In other business Monday morning, the Barton County Commission:
• Approved an appropriation of $4,000 for the Barton County Arts Council, as allocated in the county’s 2013 Operating Budget. The council brings art to the county and surrounding areas, Karen Neuforth of the Arts Council said. Planned events for 2013 include the return of the Poetry Rendezvous, assisting the Great Bend Community Theater with art related needs and possibly using the Art Gallery for an artists’ cooperative. The Arts Council continues to be active in tourism.
• Approved the transfer unexpended funds from 2012 to 2013. After accounting of all the year’s transactions, money is generally transferred to the Capital Improvement and Equipment Replacement funds. This is a standard practice, and this year $80,000 will go into the Capital Improvement Fund and $200,000 to the Equipment Replacement Fund, said County Financial Officer Jessica Wilson.
• Boeckman made a report on the activities of county departments over the past two weeks.
It’s a matter of pride for Barton County Landfill Director Mark Witt that his facility north of Great Bend continues to be self sufficient, supported only by user fees.
But, legislation now before the Kansas House of Representatives could change that. House Bill 2072 would change how solid waste is managed in the state by barring county landfills from accepting waste from outside incorporated limits.
In other words, Witt said, Barton County would lose the revenue it receives from loads coming in from Pawnee and Ellsworth counties. It would also no longer be able to transport its recyclable items out of the county to other facilities.
“That would impact the pocketbook of citizens in Barton County directly,” County Administrator Richard Boeckman told County Commission Monday morning. Boeckman and Witt jointly prepared and submitted written testimony against HB2072.
Now, a tipping fee of $34 per ton funds the Barton County landfill. If the bill becomes law, the county could be forced to raise that fee by up to 25 percent or switch to a property tax to keep the gates open, Witt said.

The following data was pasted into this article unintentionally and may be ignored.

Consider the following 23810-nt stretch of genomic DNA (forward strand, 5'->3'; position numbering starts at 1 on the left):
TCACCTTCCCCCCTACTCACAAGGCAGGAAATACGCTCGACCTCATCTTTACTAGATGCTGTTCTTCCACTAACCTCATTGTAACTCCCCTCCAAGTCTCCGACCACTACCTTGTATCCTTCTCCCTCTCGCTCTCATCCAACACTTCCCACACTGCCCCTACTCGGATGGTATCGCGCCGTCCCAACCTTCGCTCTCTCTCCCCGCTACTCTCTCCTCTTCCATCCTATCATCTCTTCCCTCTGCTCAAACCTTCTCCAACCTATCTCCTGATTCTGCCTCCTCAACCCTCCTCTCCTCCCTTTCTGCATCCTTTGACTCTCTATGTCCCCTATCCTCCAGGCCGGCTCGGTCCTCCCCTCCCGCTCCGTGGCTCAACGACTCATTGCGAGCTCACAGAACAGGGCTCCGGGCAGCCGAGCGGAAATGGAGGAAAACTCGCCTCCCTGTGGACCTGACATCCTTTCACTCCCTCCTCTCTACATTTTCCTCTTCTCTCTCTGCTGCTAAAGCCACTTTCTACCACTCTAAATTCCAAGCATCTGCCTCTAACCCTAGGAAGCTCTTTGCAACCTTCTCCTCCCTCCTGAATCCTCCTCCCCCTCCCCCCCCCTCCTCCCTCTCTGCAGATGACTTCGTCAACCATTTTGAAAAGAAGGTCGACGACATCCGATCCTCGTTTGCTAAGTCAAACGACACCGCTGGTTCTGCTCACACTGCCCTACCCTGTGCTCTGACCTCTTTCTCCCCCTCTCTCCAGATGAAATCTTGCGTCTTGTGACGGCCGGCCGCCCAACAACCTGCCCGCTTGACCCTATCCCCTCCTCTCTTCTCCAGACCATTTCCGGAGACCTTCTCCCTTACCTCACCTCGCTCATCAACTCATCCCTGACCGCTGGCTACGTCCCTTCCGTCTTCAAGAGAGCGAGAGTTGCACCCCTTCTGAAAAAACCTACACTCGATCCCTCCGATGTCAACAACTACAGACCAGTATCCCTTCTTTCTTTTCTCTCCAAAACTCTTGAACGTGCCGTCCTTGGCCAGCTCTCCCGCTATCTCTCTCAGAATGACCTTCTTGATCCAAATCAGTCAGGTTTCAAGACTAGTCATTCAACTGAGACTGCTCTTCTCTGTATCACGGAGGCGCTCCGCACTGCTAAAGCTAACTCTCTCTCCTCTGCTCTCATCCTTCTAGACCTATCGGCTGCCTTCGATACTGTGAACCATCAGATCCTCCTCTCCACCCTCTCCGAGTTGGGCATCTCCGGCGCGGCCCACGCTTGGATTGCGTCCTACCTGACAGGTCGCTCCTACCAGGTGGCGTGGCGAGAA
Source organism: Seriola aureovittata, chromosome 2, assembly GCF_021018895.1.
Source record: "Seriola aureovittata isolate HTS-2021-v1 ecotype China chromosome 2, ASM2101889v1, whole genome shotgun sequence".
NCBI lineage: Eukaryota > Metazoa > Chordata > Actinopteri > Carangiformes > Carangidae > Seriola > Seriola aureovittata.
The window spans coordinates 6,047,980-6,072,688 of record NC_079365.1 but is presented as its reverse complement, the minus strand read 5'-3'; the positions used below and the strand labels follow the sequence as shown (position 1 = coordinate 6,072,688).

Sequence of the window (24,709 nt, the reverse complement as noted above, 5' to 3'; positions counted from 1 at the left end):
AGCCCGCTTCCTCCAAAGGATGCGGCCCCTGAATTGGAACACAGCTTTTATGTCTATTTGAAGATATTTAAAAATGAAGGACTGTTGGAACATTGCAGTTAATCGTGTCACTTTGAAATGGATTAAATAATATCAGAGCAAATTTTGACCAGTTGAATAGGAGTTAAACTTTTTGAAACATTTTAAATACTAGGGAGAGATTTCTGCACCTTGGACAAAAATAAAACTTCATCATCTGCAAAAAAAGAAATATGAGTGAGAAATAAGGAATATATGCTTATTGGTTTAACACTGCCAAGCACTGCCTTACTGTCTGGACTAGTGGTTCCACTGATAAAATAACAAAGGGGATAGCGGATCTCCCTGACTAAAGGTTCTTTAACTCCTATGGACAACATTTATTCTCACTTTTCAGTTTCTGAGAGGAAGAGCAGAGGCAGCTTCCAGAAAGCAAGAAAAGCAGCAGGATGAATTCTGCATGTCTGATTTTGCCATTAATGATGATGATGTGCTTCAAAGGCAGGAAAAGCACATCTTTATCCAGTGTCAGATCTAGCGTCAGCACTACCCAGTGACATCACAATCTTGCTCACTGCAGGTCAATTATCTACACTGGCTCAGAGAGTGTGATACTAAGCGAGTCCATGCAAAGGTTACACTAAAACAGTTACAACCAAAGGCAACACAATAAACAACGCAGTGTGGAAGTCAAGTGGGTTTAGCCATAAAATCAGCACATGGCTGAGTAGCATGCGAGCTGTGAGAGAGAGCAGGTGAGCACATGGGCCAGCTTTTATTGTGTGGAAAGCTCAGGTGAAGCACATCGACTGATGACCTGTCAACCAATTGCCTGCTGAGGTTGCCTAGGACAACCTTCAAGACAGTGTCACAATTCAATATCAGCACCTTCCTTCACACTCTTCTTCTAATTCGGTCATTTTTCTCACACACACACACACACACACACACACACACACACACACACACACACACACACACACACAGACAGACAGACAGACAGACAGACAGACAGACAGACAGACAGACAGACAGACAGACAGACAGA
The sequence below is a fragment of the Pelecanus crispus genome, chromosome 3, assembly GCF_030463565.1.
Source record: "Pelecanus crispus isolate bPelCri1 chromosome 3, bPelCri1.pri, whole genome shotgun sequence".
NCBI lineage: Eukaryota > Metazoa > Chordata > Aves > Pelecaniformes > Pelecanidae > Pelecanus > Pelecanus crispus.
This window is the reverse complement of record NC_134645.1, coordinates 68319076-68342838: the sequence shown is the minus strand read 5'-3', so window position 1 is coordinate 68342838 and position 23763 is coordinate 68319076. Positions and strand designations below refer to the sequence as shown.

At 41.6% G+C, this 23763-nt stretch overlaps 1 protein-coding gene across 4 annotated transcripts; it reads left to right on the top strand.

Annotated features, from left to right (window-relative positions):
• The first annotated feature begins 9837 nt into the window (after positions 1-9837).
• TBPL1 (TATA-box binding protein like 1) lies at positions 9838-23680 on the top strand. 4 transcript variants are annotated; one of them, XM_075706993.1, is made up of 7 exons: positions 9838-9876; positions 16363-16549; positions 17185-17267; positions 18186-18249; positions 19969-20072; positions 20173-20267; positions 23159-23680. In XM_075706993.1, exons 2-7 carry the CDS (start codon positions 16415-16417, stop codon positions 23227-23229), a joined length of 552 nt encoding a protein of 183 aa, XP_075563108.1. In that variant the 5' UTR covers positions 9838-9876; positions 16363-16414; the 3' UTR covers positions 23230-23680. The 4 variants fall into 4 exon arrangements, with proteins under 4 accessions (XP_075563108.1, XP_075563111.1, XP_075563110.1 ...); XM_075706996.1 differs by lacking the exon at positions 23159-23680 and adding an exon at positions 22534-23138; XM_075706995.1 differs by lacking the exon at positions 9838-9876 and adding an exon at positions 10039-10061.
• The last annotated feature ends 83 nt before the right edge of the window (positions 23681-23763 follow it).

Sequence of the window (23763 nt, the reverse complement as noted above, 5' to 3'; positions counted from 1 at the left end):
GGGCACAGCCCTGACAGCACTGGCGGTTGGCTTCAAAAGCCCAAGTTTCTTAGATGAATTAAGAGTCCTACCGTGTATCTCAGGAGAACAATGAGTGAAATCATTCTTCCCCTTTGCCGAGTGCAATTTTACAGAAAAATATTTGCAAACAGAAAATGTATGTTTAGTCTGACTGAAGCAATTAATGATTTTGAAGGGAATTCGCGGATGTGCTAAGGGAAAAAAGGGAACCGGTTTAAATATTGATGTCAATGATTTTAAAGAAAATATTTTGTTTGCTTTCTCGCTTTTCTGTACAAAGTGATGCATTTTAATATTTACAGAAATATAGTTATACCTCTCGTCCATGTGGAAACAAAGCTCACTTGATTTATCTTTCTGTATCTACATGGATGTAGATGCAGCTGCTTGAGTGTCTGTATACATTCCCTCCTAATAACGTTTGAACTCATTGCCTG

“Our expenses will remain the same,” Witt said. In addition to routine expenses, there are a number of state and federal regulations the landfill must follow. It must also have millions of dollars available to cover the cost of closing the facility should it be necessary.
Witt believes the bill is supported by the privately owned landfills in Kansas that lose income from the local, public sites. “They don’t want to see landfills taking in waste from out of the county,” he said.
The bill would force counties to truck their waste to the handful of private landfills locations, the closest to Great Bend being in Finney and Harper counties. The rest are in the eastern and southeastern portion parts of the state.
Counties would be forced to hire private sector transportation to haul their waste to these locations. This would be a hardship on counties that don’t have the capability to handle all their waste (household and hazardous) locally, including Pawnee and Ellsworth.
The recycling is another issue. Barton County accepts old bicycles that it takes to Ellsworth Correctional Facility, old mattresses it takes to Hutchinson Correctional Facility and electronic waste that it takes to Rice County. Under the law, Witt would have to contract for transportation or drop the recycling programs.
If fees increase, Witt said he also expects to see a rise in illegal dumping.
The Barton County Landfill was established at its current site in 1973 and was expanded and licensed to handle municipal solid waste in 2001. It has a staff of seven full-time employees.